Copy Cat: Learning Through Observation

Is there a competitor or colleague that does something you admire? Is there a small pang of jealousy or envy in how another firm does what it does? Rather than lament it, embrace it.

We can channel our impressions of others into benefit if we transform our envy or observations into actions. This is a technique called Copy Cat.

Copy Cat is a simple technique that can be done as part of a monthly review and fit in with your regular strategy and sensemaking sessions. This technique allows you to focus learning on aspects of a competitor or peer’s behaviour and activities that you would like to learn from and maybe copy. Copy Cat is a form of appreciative inquiry. It works by focusing our attention on specific qualities or actions that we can adopt in our organization and practice.

How to be a Copy Cat

Copy Cat involves systematic attention and review of specific organizations and activities you admire or wish to copy. This is a technique based on the psychological concept of modelling and self-efficacy. Copy Cat begins by identifying those individuals, organizations, or groups that we admire or wish to emulate. It may be specific persons or it may also be behaviours or practices.

After we identify what it is that we wish to model, the next step is to begin observing the person/organization/behaviour/practice we are interested in. Literal observation, use of artifacts (e.g., articles, news stories, word of mouth, or marketing materials can all help. Your data gathering should be systematic, but it does not need to be comprehensive.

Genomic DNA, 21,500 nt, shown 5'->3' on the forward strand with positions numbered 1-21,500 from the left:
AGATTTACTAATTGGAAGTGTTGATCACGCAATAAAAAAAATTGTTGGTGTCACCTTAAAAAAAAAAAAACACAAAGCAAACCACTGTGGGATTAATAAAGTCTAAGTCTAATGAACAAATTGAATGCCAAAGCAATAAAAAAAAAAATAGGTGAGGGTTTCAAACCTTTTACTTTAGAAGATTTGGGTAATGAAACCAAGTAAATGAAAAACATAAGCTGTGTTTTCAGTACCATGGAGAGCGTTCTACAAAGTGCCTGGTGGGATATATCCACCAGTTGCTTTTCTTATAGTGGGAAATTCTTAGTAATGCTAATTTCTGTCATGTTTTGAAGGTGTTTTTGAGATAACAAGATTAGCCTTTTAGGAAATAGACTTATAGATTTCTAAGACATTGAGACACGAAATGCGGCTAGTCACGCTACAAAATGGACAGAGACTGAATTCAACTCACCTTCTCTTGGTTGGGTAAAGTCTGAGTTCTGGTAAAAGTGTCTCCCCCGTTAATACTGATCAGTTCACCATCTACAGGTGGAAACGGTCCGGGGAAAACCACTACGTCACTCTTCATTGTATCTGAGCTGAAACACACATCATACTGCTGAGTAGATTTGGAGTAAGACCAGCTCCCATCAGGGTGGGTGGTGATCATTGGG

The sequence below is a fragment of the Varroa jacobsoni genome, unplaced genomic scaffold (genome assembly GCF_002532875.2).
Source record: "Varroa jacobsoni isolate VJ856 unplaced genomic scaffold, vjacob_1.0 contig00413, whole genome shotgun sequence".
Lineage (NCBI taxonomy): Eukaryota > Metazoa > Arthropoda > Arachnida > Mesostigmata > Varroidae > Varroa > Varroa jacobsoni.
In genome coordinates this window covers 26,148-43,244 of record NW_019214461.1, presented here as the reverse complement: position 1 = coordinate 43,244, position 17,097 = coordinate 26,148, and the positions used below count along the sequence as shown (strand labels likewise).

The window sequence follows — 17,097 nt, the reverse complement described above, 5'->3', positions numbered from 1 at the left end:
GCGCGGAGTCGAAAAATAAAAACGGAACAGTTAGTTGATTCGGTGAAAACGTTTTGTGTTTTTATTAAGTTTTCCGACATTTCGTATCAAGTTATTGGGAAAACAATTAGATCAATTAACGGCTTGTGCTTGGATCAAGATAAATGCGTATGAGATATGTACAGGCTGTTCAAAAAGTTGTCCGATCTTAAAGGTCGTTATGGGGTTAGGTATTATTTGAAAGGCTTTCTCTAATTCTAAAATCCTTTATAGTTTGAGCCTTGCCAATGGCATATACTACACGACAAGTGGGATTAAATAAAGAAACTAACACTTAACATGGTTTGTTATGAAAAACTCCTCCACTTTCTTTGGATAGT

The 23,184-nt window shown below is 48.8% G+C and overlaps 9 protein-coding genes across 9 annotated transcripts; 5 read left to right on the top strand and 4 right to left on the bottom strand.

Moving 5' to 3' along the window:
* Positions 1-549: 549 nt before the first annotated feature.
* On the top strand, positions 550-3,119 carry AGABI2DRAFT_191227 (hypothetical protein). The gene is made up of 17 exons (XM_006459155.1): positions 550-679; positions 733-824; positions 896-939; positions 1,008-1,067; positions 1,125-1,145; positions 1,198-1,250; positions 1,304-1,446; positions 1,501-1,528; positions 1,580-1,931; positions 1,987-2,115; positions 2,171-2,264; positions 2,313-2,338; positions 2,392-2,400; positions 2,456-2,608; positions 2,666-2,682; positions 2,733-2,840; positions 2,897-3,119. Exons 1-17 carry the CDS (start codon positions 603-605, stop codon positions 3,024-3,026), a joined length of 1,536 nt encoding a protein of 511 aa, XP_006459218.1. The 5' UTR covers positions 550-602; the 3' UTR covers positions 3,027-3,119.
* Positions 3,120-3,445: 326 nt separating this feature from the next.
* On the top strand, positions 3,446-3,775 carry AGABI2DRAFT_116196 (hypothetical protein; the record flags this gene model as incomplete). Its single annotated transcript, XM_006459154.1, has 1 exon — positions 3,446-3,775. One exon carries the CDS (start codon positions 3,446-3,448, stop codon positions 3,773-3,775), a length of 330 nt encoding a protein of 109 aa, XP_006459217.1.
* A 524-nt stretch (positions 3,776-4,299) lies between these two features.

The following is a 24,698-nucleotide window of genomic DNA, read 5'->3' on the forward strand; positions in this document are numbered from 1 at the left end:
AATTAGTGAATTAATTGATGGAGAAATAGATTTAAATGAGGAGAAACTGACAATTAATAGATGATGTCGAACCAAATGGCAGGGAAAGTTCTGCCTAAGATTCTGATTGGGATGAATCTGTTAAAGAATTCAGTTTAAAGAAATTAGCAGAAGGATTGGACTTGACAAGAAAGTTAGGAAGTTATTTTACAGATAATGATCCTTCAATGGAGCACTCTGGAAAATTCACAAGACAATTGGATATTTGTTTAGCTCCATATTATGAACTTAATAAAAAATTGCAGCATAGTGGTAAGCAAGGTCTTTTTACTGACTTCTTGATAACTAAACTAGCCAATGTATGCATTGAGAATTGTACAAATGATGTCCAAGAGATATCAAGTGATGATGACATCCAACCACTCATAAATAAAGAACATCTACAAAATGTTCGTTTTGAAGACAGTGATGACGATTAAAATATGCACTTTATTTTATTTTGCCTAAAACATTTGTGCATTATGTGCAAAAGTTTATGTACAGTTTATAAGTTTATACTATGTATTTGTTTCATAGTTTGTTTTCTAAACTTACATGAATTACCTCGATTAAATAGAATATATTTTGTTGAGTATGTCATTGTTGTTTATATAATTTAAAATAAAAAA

The next step is to engage in sensemaking. Sensemaking is a social process that allows us to make meaning of what we find. Bring together all your data, share it with those involved (this can be done independently, but is far more powerful in a small group), and make it accessible to everyone involved. Sensemaking helps us to ask questions about what we see and what it might mean for us in our work.

We use Copy Cat to see how others’ actions might apply to our work. Copy Cat provides guidance on what to do and how it can be done.

Applying Copy Cat

When we systematically, attentively watch others using Copy Cat we begin to consider how what we see can apply to us. This is where our design skills come into play.

We ask the following questions:

  1. What resources are employed in these actions? Do we have them?
  2. What knowledge or skills are required to do these activities?
  3. What circumstances are present in these actions? Did they help or hurt what was done?
  4. What outcomes emerged from these actions and can we tell what they are?
  5. What might this look like if we did those actions? What do we need that we don’t have?
  6. What negatives might emerge from these actions?

Copy Cat allows us to dissect the core components of someone else’s actions and consider how we might apply those lessons to our work.

By taking time to do this — we recommend spending 2-3 hours per month on this activity — some distinct benefits can be revealed.

  1. We sharpen our observation skills
  2. We begin learning more about our market
  3. We open our eyes to new ways to do something and the constraints others operate in
  4. It engages us in reflective practice about what we do and why
  5. It keeps us active in our market
  6. It builds systematic learning and praxis into our organization
  7. We enhance our curiosity and use it to channel energy in our organization

This simple method can have enormous benefits for an organization and helping build learning, innovation, and engagement in your people and your market. It requires little in the way of specialized tools and only a small amount of time.

If you want help building this into your learning and innovation practice, let’s talk. This is what we do and we’d love to help you do it, too.

Photo by Jonas Lee on Unsplash and Max Baskakov on Unsplash

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